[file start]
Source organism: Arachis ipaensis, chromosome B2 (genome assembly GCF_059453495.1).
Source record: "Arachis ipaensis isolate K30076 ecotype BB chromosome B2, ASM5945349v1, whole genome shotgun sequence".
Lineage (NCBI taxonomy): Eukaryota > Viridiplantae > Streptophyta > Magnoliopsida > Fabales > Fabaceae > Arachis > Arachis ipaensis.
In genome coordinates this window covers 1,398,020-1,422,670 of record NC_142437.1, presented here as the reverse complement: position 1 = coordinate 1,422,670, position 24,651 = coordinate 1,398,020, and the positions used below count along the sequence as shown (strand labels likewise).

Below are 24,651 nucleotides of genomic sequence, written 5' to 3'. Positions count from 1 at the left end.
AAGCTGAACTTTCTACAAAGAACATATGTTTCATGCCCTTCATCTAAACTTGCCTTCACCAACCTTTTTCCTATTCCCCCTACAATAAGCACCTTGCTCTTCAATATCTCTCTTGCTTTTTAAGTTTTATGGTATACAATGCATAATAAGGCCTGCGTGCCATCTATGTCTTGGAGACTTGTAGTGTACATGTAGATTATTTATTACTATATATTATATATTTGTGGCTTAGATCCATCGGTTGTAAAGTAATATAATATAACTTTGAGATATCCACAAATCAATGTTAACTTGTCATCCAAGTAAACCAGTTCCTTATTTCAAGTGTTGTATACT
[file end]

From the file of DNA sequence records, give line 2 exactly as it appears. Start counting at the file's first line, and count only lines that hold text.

Source record: "Arachis ipaensis isolate K30076 ecotype BB chromosome B2, ASM5945349v1, whole genome shotgun sequence".